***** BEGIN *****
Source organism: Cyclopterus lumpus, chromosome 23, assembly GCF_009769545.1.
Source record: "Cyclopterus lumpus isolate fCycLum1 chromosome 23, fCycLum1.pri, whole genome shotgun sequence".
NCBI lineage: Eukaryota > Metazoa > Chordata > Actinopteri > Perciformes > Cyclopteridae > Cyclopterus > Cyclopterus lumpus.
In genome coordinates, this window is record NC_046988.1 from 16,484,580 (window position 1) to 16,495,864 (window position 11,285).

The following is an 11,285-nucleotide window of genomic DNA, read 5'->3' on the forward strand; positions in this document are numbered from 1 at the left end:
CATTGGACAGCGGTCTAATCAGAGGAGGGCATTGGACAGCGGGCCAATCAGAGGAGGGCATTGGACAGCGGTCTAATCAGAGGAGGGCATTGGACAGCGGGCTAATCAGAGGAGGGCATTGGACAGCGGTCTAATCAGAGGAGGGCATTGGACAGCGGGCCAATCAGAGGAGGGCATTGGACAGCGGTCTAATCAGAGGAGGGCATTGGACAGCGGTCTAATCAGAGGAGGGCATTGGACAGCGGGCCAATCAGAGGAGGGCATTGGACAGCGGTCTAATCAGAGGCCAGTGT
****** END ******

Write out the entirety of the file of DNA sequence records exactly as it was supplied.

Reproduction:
Source organism: Cyclopterus lumpus, chromosome 23, assembly GCF_009769545.1.
Source record: "Cyclopterus lumpus isolate fCycLum1 chromosome 23, fCycLum1.pri, whole genome shotgun sequence".
NCBI lineage: Eukaryota > Metazoa > Chordata > Actinopteri > Perciformes > Cyclopteridae > Cyclopterus > Cyclopterus lumpus.
In genome coordinates, this window is record NC_046988.1 from 16,484,580 (window position 1) to 16,495,864 (window position 11,285).

The following is an 11,285-nucleotide window of genomic DNA, read 5'->3' on the forward strand; positions in this document are numbered from 1 at the left end:
CATTGGACAGCGGTCTAATCAGAGGAGGGCATTGGACAGCGGGCCAATCAGAGGAGGGCATTGGACAGCGGTCTAATCAGAGGAGGGCATTGGACAGCGGGCTAATCAGAGGAGGGCATTGGACAGCGGTCTAATCAGAGGAGGGCATTGGACAGCGGGCCAATCAGAGGAGGGCATTGGACAGCGGTCTAATCAGAGGAGGGCATTGGACAGCGGTCTAATCAGAGGAGGGCATTGGACAGCGGGCCAATCAGAGGAGGGCATTGGACAGCGGTCTAATCAGAGGCCAGTGT